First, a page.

To help remedy this situation, State Assembly representative Alberto Torrico has authored AB 656 that will levy a 12.5 percent extraction fee on oil companies that currently don’t pay a dime in taxes for extraction. The revenues would generate nearly $2 billion a year for the state’s public colleges and universities. "Even Sarah Palin’s Alaska and George W. Bush’s Texas levy an oil severance fee," says Torrico in an opinion piece in the Mercury News. "California is the only oil-producing state that continues to miss the opportunity to generate funds with a fair oil severance fee."
At present, the bill is likely to fall short of the two-thirds majority votes that are needed to raise taxes since Proposition 13 passed in 1978. This is why rally organizers are calling on citizens to sign UC Berkeley Professor George Lakoff’s petition for a ballot measure that will change the two-thirds voting threshold to a simple majority for the legislature to pass budgets and to impose higher taxes on corporations and the wealthy.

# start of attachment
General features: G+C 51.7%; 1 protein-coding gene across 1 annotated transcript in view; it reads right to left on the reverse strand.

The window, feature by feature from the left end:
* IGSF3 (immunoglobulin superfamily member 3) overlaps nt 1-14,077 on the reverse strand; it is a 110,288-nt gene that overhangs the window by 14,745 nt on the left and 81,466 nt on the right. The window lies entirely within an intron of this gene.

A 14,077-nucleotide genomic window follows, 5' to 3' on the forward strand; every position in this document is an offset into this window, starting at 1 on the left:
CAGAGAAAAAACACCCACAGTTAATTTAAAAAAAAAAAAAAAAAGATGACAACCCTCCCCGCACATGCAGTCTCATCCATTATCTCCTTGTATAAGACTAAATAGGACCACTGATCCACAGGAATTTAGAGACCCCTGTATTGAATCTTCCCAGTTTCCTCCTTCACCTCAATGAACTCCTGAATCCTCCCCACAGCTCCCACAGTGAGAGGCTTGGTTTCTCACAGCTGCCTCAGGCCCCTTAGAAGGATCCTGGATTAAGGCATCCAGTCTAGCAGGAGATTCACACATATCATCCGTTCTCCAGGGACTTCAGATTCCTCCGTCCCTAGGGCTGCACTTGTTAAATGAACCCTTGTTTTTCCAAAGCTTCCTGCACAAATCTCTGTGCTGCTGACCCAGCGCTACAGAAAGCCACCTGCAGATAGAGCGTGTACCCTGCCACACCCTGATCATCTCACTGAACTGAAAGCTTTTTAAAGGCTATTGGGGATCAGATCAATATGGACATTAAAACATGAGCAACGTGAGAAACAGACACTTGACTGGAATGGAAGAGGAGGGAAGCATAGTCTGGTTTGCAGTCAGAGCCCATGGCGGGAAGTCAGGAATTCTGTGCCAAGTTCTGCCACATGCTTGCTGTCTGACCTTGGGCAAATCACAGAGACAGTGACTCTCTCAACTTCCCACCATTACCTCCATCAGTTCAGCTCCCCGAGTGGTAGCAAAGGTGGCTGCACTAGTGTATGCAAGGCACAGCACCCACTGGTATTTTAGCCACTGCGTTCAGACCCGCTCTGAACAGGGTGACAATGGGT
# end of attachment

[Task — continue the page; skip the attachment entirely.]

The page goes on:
While this legislation is desperately needed as a quick fix, were César Chávez still alive, he might caution supporters about turning over all their power to the legislature instead of building a movement willing to engage in direct action, strikes, sit-ins, and boycotts. When the California legislature created the Agricultural Labor Relations Board in 1975, the United Farm Workers (UFW) was forced to give up wildcat strikes and secondary boycotts. Growers used legal loopholes in the union election rules to drag out negotiations for years and avoid signing contracts with the UFW.
As for the media blackout on the story, one need only inquire whether media owners are in that top 1 percent, earning more than $1.6 million a year, to know whether they stand for a more equitable tax distribution or prefer that this story disappear.
Margot Pepper is a Mexican-born journalist and author whose work has appeared in Common Dreams, Utne Reader, Monthly Review, ZNet, Counterpunch, Dollars & Sense, Prensa Latina, NACLA, the San Francisco Bay Guardian, City Lights, Rethinking Schools, and elsewhere. Photos are by Mark Coplan.